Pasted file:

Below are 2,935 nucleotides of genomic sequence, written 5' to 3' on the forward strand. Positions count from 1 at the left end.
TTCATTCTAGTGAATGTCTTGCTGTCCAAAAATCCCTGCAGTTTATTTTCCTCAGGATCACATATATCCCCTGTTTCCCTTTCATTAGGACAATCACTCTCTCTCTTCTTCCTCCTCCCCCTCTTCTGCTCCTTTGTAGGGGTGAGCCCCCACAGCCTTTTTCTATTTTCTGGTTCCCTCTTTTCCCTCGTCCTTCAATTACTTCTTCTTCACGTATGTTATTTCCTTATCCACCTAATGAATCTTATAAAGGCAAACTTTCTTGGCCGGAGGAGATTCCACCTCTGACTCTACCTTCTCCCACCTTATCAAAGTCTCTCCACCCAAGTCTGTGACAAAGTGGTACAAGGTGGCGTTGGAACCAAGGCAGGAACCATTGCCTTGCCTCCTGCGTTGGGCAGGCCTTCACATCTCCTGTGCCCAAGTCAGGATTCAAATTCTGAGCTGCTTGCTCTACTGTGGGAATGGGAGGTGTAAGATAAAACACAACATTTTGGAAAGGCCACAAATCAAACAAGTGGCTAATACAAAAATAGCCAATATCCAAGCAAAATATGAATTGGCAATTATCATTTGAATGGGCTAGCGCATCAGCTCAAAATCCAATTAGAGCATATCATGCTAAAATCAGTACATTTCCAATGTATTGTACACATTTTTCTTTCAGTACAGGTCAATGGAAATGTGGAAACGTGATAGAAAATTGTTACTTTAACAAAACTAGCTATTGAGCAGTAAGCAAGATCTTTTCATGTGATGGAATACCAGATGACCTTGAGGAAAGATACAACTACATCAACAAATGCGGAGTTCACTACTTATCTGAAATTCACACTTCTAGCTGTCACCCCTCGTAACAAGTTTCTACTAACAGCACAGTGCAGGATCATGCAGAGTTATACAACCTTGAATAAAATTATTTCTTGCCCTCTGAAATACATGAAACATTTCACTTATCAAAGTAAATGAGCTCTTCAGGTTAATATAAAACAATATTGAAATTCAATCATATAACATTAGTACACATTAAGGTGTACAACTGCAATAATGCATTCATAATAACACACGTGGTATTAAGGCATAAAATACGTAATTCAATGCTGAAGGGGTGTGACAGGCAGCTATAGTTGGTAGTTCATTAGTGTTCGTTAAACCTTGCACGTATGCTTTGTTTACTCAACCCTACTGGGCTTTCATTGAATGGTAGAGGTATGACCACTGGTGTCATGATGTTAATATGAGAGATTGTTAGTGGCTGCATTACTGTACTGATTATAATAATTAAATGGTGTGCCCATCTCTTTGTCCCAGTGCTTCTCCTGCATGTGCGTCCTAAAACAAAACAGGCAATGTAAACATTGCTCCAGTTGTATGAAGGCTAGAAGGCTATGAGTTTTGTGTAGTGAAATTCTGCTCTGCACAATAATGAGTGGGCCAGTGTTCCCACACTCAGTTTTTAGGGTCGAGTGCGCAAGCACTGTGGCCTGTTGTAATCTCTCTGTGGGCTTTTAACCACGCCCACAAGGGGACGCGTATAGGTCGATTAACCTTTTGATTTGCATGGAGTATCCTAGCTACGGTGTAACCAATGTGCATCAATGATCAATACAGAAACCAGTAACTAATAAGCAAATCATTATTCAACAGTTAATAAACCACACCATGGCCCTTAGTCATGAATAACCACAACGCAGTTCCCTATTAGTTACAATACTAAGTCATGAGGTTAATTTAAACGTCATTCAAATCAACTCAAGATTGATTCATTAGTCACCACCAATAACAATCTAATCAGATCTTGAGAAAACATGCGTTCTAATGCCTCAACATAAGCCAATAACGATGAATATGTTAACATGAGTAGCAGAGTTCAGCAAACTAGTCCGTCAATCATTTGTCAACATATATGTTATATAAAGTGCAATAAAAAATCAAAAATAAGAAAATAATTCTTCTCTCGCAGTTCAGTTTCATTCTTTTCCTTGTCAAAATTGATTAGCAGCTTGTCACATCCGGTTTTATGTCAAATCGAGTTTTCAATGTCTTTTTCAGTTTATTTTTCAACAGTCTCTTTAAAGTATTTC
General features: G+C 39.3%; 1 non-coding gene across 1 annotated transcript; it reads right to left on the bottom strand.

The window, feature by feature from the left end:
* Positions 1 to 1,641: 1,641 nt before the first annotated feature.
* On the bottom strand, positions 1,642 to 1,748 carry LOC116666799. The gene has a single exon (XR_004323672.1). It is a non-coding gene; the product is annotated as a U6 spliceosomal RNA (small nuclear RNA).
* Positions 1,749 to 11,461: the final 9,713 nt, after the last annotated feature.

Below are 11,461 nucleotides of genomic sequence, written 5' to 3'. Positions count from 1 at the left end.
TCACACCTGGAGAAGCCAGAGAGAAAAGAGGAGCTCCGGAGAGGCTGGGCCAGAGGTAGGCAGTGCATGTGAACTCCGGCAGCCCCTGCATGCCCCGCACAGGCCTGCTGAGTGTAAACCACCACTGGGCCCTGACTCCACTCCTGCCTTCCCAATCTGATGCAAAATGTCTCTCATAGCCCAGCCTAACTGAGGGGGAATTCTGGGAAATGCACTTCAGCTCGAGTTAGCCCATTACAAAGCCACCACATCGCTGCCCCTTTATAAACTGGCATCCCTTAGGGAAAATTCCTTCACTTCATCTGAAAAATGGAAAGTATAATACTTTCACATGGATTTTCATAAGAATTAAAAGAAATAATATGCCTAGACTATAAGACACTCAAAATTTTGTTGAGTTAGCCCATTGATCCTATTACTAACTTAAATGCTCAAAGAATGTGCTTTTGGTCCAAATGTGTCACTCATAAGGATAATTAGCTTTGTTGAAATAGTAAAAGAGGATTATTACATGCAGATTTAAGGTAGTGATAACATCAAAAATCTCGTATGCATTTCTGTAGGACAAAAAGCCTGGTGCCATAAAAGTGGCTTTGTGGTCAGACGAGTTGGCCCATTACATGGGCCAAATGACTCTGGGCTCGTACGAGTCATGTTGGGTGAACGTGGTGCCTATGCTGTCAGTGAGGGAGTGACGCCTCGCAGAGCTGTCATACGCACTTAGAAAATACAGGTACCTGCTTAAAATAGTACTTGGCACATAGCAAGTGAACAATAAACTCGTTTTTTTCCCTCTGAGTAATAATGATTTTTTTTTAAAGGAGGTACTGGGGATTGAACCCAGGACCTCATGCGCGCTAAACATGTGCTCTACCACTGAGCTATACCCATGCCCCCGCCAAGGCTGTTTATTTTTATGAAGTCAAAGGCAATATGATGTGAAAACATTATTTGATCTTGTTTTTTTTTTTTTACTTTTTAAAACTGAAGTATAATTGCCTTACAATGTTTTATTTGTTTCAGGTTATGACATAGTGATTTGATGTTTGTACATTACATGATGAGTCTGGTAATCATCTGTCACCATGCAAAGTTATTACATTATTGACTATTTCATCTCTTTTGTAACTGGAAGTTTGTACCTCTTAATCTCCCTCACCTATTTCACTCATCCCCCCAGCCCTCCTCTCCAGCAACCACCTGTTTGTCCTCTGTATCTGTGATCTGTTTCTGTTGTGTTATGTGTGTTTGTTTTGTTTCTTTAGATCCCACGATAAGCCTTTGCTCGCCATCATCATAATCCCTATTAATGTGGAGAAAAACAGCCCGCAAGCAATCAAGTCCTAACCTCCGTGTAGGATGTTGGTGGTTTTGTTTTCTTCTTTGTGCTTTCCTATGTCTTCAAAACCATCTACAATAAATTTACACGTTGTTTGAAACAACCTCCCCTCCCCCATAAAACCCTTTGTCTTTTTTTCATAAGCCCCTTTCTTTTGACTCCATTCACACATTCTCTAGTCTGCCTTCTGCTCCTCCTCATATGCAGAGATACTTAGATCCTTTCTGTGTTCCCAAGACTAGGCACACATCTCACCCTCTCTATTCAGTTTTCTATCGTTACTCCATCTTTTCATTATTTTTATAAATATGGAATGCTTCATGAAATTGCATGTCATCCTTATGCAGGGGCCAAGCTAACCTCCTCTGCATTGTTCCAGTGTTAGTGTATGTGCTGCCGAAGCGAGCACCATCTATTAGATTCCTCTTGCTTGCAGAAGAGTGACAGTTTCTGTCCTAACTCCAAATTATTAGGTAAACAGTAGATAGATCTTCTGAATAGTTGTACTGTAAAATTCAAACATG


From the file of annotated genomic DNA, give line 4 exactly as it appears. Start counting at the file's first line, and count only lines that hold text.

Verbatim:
The window, feature by feature from the left end: